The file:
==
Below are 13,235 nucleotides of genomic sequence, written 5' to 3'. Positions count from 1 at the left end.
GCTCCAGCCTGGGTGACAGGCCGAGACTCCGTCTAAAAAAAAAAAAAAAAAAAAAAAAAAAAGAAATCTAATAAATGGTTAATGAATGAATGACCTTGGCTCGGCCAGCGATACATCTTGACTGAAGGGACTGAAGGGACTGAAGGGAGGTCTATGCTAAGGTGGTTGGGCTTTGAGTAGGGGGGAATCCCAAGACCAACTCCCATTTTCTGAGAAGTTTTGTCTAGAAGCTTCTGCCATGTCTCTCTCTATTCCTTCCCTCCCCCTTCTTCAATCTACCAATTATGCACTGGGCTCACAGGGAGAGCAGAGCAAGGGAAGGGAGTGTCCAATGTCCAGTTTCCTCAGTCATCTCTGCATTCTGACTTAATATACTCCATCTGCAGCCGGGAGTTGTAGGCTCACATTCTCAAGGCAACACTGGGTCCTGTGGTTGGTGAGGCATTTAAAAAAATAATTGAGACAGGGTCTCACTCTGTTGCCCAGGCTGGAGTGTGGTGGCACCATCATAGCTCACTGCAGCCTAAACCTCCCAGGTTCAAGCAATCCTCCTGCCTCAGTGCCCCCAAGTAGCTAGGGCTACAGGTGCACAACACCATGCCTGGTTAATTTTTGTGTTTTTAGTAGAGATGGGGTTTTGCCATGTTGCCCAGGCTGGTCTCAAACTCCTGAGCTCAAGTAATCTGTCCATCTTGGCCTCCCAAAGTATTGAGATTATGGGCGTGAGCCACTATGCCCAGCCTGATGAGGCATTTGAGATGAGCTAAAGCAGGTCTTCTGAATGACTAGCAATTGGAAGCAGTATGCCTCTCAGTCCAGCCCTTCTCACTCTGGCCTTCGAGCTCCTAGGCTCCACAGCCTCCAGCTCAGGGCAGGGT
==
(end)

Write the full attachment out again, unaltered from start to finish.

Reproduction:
Below are 13,235 nucleotides of genomic sequence, written 5' to 3'. Positions count from 1 at the left end.
GCTCCAGCCTGGGTGACAGGCCGAGACTCCGTCTAAAAAAAAAAAAAAAAAAAAAAAAAAAAGAAATCTAATAAATGGTTAATGAATGAATGACCTTGGCTCGGCCAGCGATACATCTTGACTGAAGGGACTGAAGGGACTGAAGGGAGGTCTATGCTAAGGTGGTTGGGCTTTGAGTAGGGGGGAATCCCAAGACCAACTCCCATTTTCTGAGAAGTTTTGTCTAGAAGCTTCTGCCATGTCTCTCTCTATTCCTTCCCTCCCCCTTCTTCAATCTACCAATTATGCACTGGGCTCACAGGGAGAGCAGAGCAAGGGAAGGGAGTGTCCAATGTCCAGTTTCCTCAGTCATCTCTGCATTCTGACTTAATATACTCCATCTGCAGCCGGGAGTTGTAGGCTCACATTCTCAAGGCAACACTGGGTCCTGTGGTTGGTGAGGCATTTAAAAAAATAATTGAGACAGGGTCTCACTCTGTTGCCCAGGCTGGAGTGTGGTGGCACCATCATAGCTCACTGCAGCCTAAACCTCCCAGGTTCAAGCAATCCTCCTGCCTCAGTGCCCCCAAGTAGCTAGGGCTACAGGTGCACAACACCATGCCTGGTTAATTTTTGTGTTTTTAGTAGAGATGGGGTTTTGCCATGTTGCCCAGGCTGGTCTCAAACTCCTGAGCTCAAGTAATCTGTCCATCTTGGCCTCCCAAAGTATTGAGATTATGGGCGTGAGCCACTATGCCCAGCCTGATGAGGCATTTGAGATGAGCTAAAGCAGGTCTTCTGAATGACTAGCAATTGGAAGCAGTATGCCTCTCAGTCCAGCCCTTCTCACTCTGGCCTTCGAGCTCCTAGGCTCCACAGCCTCCAGCTCAGGGCAGGGT